Commuting to King's Cross: the top homes hotspots within a 60-minute commute

Londoners searching for bigger homes still within an hour's commute of the capital can take the train from King's Cross to find top towns and villages with period properties and great schools.
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There’s a wealth of destinations in the home counties north of the capital that offer great-value homes with plenty of selling points — and they’re all reachable from King’s Cross station.

For “outstanding” Ofsted-rated schools and average property prices of £153,819, you need only travel about 50 minutes to reach Peterborough — voted one of the best commuter destinations among Londoners. But the surrounding areas also have plenty to offer.


Research by Savills shows that one of the strongest price performers in  the county is Brookmans Park, a  Hertfordshire village about four miles from Hatfield, which is surrounded by green belt countryside with a nature reserve nearby. 

Another huge draw for the area are the schools — Brookmans Park Primary School and Chancellor’s School (seniors) are both rated “good” by Ofsted.Matthew Craker, a partner at Fine & Country, says the majority of his buyers are families leaving north London. 

Brookmans Park is not cheap, but in comparison to the capital’s N postcodes, houses here are a steal and a good investment. 

Property prices have increased by  17 per cent in the past year to an average of £450,217, according to Savills.

Locals tend to be young families, empty nesters keen to stay in the area and veteran footballers — Gary  Mabbutt, former Tottenham Hotspur captain, and Brian Talbot, ex-Arsenal player, both live in the area. Most homes are substantial, detached and built in the Thirties or Fifties. A four-bedroom detached house with a good-size garden would cost about £800,000. 

Homes in Brookmans Avenue, which are within minutes of the station, start at about £1.2 million. Trains to London take half an hour and an annual season ticket costs £2,068. 



The market town of Huntingdon is a 48-minute train ride from London, with an annual season ticket costing £4,964. Homes here are excellent value, with average property prices at £194,138, an increase of just more than four per cent in the past year.

This is an ancient town on the banks of the River Great Ouse that features some lovely buildings, although it is more a working town than a picture-postcard one. 
Portholme Meadow offers plenty of green space, with more than 250 acres of open land alongside the river. 

About 45 minutes’ drive north is Rutland Water, a hotspot for watersport lovers, while horse racing fans  will enjoy the racecourse located in Brampton, about seven minutes’  drive away. 

£220,000: a three-bedroom Victorian semi in Huntingdon, Cambridgeshire

There is a good selection of primary schools well rated by Ofsted, but the local seniors — Hinchingbrooke School and St Peter’s School — both “require improvement”. 

Roger Stoneham, a director at Peter Lane & Partners, says the town and surrounding villages are now so busy with London commuters that last year the local council finished work on a new road access to the station to prevent long rush-hour tailbacks.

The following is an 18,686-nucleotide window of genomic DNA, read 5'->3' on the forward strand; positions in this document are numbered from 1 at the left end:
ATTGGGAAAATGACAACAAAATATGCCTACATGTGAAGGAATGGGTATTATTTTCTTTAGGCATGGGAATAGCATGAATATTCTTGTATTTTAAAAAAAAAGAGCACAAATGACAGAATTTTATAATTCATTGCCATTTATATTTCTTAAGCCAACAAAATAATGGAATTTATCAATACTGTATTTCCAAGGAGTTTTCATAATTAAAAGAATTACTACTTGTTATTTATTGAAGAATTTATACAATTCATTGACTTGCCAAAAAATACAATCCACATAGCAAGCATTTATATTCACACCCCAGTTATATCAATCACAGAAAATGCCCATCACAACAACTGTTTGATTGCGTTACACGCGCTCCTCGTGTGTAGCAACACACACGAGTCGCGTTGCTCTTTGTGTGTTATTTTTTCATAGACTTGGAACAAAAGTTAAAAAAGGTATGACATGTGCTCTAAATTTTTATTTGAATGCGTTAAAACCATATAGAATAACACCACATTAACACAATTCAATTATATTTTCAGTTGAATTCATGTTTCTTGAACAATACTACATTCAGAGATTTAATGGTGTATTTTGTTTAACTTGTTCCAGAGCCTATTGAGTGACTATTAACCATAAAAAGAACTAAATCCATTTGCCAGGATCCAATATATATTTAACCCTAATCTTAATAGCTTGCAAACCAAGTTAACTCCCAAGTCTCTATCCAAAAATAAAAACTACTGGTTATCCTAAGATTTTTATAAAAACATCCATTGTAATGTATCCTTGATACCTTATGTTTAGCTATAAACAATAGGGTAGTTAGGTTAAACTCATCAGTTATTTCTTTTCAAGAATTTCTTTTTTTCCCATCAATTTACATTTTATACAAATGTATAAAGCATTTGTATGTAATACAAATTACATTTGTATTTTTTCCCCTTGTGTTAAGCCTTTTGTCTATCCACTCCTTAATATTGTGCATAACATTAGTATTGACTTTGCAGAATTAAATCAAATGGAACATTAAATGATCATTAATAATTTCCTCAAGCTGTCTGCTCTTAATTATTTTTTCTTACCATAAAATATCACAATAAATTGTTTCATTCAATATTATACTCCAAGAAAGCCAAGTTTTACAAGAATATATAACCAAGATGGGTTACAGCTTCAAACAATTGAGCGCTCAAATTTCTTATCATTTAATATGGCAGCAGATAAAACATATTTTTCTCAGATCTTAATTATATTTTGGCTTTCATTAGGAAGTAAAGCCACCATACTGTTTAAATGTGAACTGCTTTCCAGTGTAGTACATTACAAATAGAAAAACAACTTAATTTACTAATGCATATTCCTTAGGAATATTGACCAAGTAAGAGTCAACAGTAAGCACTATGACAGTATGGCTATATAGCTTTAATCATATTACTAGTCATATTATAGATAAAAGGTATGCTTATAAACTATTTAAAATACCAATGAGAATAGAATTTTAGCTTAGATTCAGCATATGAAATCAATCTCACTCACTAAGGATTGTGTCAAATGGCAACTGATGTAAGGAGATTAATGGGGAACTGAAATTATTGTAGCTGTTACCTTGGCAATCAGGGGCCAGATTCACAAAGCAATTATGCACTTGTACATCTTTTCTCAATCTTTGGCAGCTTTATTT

In town, modern developments at Hinchingbrooke are popular with  commuters since they are only  seconds from the station and are also close to Hinchingbrooke Country Park. Prices range from about £200,000 for a two-bedroom, semi-detached property to about £500,000 for a detached, five-bedroom executive home. 

If your idea of a commuting destination is a little more traditional, then Godmanchester, a lovely period village south of Huntingdon town centre, might be for you. 

It is just 20 minutes’ walk away from its neighbouring town, and is located by the river, which sets off its 17th-century houses a treat. It has some good pubs, including the pretty, timbered White Hart.

Prices start at about £250,000 to £275,000 for a two-bedroom cottage, rising to about £600,000 to £750,000 for a wonderful five- bedroom manor house. 

£850,000: a Grade II-listed, five-bedroom house with a pool in Glinton, Peterborough

More good value is to be found in this cathedral city, with homes priced at  an average of £153,819, up more than five per cent in the past year. But these low prices need to be set against its 50-minute commute to King’s Cross and the expensive cost of an annual season ticket at £7,276.

On the plus side, Peterborough was recently named one of the best destinations outside London for commuters in a study by property consultants Carter Jonas, based on analysis of factors such as house prices, train services and  education. 

It has some great schools, such as Fulbridge Academy (primary), The Deepings School and The King’s School (both senior), which are all rated “outstanding” by Ofsted. 

Annabel Morbey, an associate at Smiths Gore, says buyers interested in being close to the station head for Thorpe Road, where a four- to five-bedroom detached house costs about £540,000, while a two-bedroom  converted flat is priced at about £180,000.

But Peterborough’s real charm lies in its outlying villages — even though  they are being rapidly absorbed by  new buildings expanding out from the city centre.

Longthorpe village is lovely, surrounded by woodland, and with some pretty homes priced at about £700,000 for a period property with four to five bedrooms and a good-size garden.

The Hamptons and Ortons, two  communities of a series of villages, both to the south-west of the city, are also well worth exploring for homes with a country feel.

Morbey says her London exiles tend to want this type of property. “They are usually young families who find Oxfordshire or Gloucestershire too expensive,” she adds. “So they come here, where the commute is actually quicker.”

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